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I have a large number of expressions that are of the form,

f(a,b)+Sqrt[g(a,b)^2]

I understand I can use simplify and make an assumption to get either of the two solutions,

f(a,b)-g(a,b) ; f(a,b)+g(a,b).

But the issue is I have lots of these expressions with different arguments inside the square root and don't want to individually simplify them. Can I write a function that removes the square roots and outputs the solutions with their respective conditions?

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  • $\begingroup$ Does PowerExpand help? $\endgroup$ – Hugh Feb 18 at 6:56
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First, let me point out that in Mathematica this f(a,b)+Sqrt[g(a,b)^2] syntactically is not correct. One needs to put square brackets, rather than round ones. After this has been removed your expression looks as:

expr=f[a, b] + Sqrt[g[a, b]^2];

I understand your explanation such that the functions like g[a,b] are reals and, therefore, their squares are always positive, right? If so, one can introduce two rules:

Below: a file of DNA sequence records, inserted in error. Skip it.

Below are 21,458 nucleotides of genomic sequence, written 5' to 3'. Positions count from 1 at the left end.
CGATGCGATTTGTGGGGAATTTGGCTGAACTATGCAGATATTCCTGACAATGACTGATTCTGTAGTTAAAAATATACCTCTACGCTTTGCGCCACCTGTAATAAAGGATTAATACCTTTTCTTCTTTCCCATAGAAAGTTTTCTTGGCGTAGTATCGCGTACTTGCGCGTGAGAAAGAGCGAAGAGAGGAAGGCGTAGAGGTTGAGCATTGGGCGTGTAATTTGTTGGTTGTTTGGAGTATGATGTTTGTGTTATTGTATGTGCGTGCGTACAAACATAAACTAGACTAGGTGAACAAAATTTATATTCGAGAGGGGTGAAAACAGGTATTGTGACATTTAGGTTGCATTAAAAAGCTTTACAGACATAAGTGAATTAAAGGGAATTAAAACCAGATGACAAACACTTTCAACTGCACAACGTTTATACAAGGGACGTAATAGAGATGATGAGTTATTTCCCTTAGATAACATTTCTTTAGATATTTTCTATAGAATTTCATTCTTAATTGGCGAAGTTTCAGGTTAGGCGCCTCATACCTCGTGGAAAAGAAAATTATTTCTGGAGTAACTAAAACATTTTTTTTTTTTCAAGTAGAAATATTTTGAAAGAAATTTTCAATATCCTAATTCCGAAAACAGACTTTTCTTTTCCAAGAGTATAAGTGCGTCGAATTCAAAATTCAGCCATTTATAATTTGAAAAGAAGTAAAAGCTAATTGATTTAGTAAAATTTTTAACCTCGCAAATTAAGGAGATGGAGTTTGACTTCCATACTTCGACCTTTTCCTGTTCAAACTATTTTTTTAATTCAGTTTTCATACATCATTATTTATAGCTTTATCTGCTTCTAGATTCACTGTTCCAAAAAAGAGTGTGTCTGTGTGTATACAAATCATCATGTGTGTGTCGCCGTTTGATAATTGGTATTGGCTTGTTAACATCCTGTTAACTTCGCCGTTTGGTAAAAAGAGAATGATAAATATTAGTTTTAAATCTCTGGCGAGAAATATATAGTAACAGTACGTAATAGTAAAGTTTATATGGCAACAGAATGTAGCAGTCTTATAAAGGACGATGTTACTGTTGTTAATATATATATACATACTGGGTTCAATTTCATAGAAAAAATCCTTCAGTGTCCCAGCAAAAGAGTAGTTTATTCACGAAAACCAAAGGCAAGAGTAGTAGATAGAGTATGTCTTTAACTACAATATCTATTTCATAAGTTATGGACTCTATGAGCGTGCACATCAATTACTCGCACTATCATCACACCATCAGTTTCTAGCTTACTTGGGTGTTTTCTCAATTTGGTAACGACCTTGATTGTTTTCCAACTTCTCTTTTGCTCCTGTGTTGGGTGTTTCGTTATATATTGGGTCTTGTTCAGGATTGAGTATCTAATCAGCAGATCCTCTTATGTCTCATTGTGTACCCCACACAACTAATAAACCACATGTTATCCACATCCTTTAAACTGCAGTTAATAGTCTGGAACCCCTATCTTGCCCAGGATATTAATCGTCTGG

rule1 = Sqrt[x_^2] :> x;
rule2 = Sqrt[x_^2] :> -x;

and apply them to the whole expression, or to its parts as follows:

expr /. rule1

(*  f[a, b] + g[a, b]  *)

Of course, you have to decide which rool to apply in what case.

Have fun!

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  • $\begingroup$ Maybe it is worth considering using ReplaceRepeated instead of ReplaceAll to include nested Sqrts as well (like Sqrt[(1 + Sqrt[g[a,b]^2])^2]). $\endgroup$ – Anton.Sakovich Feb 18 at 11:46
  • $\begingroup$ @ Anton.Sakovich It is a question, how to apply such rules. The answer should depend upon the precise structure of the expressions in question as well as whether or not one needs to apply either the rule 1 or the rule2. Alternatively, rule1 to one part of the expression and rule2 to the other. We do not know the answer. For this reason, my main point is that the application of the rules in one or another variant may help. $\endgroup$ – Alexei Boulbitch Feb 18 at 12:44

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